- This month's "On China" show examines the country's love affair with wine
- CNN's Kristie Lu Stout hosts a panel of experts at Grace Vineyard, Shanxi
- China has gone from consuming next to no wine to world's biggest market for red
- Focus is on premium red wine like Lafite, market for cheaper wine under-developed
Every wine lover has a story of the first sip that drew them in.
More often than not, it was not a glass a highly complex and expensive Bordeaux. It was likely an unsophisticated yet tantalizing bottle that rocked their world.
My gateway drug to wine way back in the day -- Boone's Farm Strawberry Hill, a saccharine-sweet pink tipple best enjoyed ice cold.
And for Beijing-based wine consultant and educator Fongyee Walker, it was that first bottle of grapey Black Tower.
"You look at the American market, and the English market -- they were originally beer and spirits markets just like China. What shifted America? White Zin. What shifted England? Black Tower," she tells me.
"Very grapey and simple, people can understand them and like them. In China, we haven't done that."
In the West, many wine enthusiasts look back fondly to that first fruit-bomb in a glass as our introduction to the world of wine.
But in China -- the world's biggest market for red wine -- consumers have gone from zero to premium Lafite in less than two decades.
Tasked with making the nation's first fine wines, China's pioneering winemakers have gone for the grandeur and not the "gateway."
"The state-owned companies created the wine industry in China. They wanted a Lafite. Not a pink wine," says Simon Zhou, a Shanghai-based wine distributor and founder of Ruby Red Fine Wine.
"Many wine companies, especially those state-owned companies, are run by people not in the wine business or have little knowledge of winemaking and grape growing," adds Zhou.
"What they are after is to create something they can be proud and to leave some kind of a legacy."
Zhou says China's "legacy" wines were usually dark red with heavy oak and equally heavy packaging. At a cost of $80 to $245 a bottle, they were sold through state-owned channels for internal use by local governments.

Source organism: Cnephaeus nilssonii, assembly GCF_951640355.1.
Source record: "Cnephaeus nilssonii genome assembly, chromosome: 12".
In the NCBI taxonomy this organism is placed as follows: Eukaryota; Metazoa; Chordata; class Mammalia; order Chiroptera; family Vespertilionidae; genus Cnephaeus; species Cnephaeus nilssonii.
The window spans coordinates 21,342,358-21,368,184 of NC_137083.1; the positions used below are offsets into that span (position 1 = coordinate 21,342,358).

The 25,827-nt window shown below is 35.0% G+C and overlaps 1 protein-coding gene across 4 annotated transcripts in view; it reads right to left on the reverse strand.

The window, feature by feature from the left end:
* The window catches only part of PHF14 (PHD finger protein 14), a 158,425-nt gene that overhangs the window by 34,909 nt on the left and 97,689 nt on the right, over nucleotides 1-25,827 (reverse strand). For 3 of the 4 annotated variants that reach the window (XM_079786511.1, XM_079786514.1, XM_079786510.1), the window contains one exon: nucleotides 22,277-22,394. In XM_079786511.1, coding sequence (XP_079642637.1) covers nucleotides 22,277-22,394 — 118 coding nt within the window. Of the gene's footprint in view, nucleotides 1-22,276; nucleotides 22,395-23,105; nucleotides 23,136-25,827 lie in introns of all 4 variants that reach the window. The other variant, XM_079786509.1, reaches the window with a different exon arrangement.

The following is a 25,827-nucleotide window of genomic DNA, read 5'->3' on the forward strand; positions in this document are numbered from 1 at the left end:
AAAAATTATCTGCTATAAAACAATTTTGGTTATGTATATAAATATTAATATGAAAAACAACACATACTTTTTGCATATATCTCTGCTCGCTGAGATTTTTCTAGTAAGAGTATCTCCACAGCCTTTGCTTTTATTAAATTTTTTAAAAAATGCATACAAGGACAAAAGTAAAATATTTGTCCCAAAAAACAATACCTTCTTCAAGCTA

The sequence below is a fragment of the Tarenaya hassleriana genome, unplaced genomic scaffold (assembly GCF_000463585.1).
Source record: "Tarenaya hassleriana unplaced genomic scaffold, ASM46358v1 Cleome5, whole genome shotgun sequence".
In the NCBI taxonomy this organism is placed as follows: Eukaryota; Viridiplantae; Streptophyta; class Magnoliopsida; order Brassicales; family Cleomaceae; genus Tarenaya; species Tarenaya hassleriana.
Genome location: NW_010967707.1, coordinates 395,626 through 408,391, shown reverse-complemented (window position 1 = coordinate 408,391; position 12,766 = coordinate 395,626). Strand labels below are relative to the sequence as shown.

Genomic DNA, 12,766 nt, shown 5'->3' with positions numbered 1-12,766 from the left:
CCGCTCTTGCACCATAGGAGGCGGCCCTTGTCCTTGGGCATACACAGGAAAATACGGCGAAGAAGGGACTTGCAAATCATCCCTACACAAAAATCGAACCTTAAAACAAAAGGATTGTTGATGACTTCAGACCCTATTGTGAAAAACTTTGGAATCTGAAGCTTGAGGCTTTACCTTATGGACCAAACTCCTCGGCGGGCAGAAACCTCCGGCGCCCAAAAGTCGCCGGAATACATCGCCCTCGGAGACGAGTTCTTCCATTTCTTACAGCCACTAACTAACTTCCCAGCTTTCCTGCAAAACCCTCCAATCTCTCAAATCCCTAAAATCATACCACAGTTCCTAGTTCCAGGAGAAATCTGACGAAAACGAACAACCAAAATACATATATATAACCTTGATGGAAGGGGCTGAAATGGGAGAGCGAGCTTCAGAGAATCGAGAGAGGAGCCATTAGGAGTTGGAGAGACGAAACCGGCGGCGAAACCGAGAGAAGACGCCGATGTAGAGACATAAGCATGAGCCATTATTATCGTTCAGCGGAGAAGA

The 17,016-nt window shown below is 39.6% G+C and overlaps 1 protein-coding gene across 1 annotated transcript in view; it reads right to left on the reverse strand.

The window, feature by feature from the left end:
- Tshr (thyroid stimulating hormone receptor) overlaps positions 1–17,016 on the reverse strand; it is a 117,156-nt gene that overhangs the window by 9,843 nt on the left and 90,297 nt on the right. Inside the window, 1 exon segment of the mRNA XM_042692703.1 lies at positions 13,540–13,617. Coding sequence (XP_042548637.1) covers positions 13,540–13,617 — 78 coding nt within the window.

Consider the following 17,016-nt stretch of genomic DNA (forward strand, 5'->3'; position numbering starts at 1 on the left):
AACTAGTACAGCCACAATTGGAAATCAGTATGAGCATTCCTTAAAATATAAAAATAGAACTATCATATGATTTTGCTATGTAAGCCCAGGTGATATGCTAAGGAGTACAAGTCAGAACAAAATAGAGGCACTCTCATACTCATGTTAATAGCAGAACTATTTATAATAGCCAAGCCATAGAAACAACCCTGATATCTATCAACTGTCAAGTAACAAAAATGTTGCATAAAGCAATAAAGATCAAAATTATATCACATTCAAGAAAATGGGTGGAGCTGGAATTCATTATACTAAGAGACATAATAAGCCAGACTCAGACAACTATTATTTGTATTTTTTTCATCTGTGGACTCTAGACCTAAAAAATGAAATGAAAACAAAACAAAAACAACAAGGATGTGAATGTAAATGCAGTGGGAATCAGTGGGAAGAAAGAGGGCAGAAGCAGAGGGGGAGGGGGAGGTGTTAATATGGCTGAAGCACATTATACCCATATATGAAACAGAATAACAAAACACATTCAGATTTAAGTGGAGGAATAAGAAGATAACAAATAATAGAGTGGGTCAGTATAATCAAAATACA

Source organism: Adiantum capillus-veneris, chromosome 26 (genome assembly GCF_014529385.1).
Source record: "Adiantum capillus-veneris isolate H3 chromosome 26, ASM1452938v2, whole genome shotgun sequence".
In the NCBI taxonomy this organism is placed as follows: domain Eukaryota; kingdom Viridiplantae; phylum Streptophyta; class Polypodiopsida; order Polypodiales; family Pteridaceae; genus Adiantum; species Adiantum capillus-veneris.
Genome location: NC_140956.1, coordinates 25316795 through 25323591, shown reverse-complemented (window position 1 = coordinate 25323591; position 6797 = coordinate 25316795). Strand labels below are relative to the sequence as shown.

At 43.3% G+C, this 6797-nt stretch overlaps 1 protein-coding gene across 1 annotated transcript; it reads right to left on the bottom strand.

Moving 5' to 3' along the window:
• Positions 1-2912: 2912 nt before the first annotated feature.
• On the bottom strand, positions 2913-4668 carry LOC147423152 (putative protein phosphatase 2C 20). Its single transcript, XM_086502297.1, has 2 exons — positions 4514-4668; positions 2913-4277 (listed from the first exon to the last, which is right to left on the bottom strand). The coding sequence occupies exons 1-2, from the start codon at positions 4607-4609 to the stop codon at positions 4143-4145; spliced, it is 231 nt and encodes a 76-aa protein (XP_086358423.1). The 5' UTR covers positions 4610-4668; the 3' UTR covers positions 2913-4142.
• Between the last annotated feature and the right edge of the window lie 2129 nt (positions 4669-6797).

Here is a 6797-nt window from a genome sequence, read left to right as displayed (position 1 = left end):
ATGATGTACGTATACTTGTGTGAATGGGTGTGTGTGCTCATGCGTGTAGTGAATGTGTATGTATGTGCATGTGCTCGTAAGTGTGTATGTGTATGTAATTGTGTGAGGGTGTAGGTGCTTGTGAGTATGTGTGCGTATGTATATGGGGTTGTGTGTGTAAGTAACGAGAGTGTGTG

Gifting the bottles is a tradition that extends to today, even in the era of austerity amidst Beijing's crackdown on corruption.
"There's the market that buys the wine and won't be consuming the wine, and the other market which is people who buy the wine and are actual consumers. Both markets are in China," says Judy Chan, CEO of China's Grace Vineyard.
Grace Vineyard produces some 2 million bottles a year, with retail prices going up to around $90 each. Its Chairman's Reserve and Deep Blue scored impressive ratings from wine guru Robert Parker.
"We planted in 1998, and now after 17 years of experiments, I think we can make a very decent wine," Chan tells me.
Private winemakers like Grace Vineyard are experimenting not to replicate a Lafite, but to craft its own signature style.
At her vineyard in Shanxi province, I tasted one of Chan's experiments -- a flight of pre-filtered sparkling wines all crafted in China. One particular year nabbed the attention of visiting wine industry folk who hailed it the "party wine" of the tasting.
The effervescent and friendly bubbly may very well find its way into the flutes of China's increasingly curious and open-minded wine consumers.
"I'm very lucky because I educate and work with people who are getting engaged in wine," says the Beijing-based Walker.
"Many moons ago... they talked about Bordeaux and some talked about Burgundy. Now I have students arrive in class and say, 'Well I've heard about Prosecco and I love drinking it!'"
After fast-forwarding from zero to Lafite in less than two decades, China's wine market is finally doing what it should have done at the beginning. It's easing back into user-friendly, entry-level wines.
Wine distributor Simon Zhou is starting to see even "big wine" buyers going for more reasonable wines as more Chinese consumers take to wine, and actually drink what they buy.
And Walker hopes they will go for the cheap stuff.
"There's a reason why McDonalds is the most popular restaurant in the world," she says emphatically.
"I just want to see more people drinking more wine. I don't care what wine they drink. Just as long as they're happy."
Here's to boxed wine making it big in China. Bottoms up.